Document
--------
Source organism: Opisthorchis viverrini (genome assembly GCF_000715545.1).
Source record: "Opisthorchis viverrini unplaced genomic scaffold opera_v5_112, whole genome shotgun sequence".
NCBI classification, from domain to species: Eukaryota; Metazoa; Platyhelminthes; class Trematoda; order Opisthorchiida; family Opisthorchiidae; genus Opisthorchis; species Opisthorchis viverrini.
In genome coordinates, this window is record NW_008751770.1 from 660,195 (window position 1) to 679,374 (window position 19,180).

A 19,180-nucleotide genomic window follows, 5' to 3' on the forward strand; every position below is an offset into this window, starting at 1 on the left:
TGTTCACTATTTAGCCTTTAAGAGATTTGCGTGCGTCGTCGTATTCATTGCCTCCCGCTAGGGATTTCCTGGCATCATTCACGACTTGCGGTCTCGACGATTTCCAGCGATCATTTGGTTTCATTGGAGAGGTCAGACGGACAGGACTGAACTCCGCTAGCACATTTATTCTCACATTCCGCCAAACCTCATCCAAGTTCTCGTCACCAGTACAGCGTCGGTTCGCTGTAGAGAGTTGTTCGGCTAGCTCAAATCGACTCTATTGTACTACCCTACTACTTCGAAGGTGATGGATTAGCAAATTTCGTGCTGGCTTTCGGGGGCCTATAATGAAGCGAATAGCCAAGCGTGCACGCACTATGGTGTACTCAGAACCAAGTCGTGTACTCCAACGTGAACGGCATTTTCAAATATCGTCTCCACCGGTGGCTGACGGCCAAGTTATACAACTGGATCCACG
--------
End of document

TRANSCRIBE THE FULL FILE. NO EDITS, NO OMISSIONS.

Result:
Source organism: Opisthorchis viverrini (genome assembly GCF_000715545.1).
Source record: "Opisthorchis viverrini unplaced genomic scaffold opera_v5_112, whole genome shotgun sequence".
NCBI classification, from domain to species: Eukaryota; Metazoa; Platyhelminthes; class Trematoda; order Opisthorchiida; family Opisthorchiidae; genus Opisthorchis; species Opisthorchis viverrini.
In genome coordinates, this window is record NW_008751770.1 from 660,195 (window position 1) to 679,374 (window position 19,180).

A 19,180-nucleotide genomic window follows, 5' to 3' on the forward strand; every position below is an offset into this window, starting at 1 on the left:
TGTTCACTATTTAGCCTTTAAGAGATTTGCGTGCGTCGTCGTATTCATTGCCTCCCGCTAGGGATTTCCTGGCATCATTCACGACTTGCGGTCTCGACGATTTCCAGCGATCATTTGGTTTCATTGGAGAGGTCAGACGGACAGGACTGAACTCCGCTAGCACATTTATTCTCACATTCCGCCAAACCTCATCCAAGTTCTCGTCACCAGTACAGCGTCGGTTCGCTGTAGAGAGTTGTTCGGCTAGCTCAAATCGACTCTATTGTACTACCCTACTACTTCGAAGGTGATGGATTAGCAAATTTCGTGCTGGCTTTCGGGGGCCTATAATGAAGCGAATAGCCAAGCGTGCACGCACTATGGTGTACTCAGAACCAAGTCGTGTACTCCAACGTGAACGGCATTTTCAAATATCGTCTCCACCGGTGGCTGACGGCCAAGTTATACAACTGGATCCACG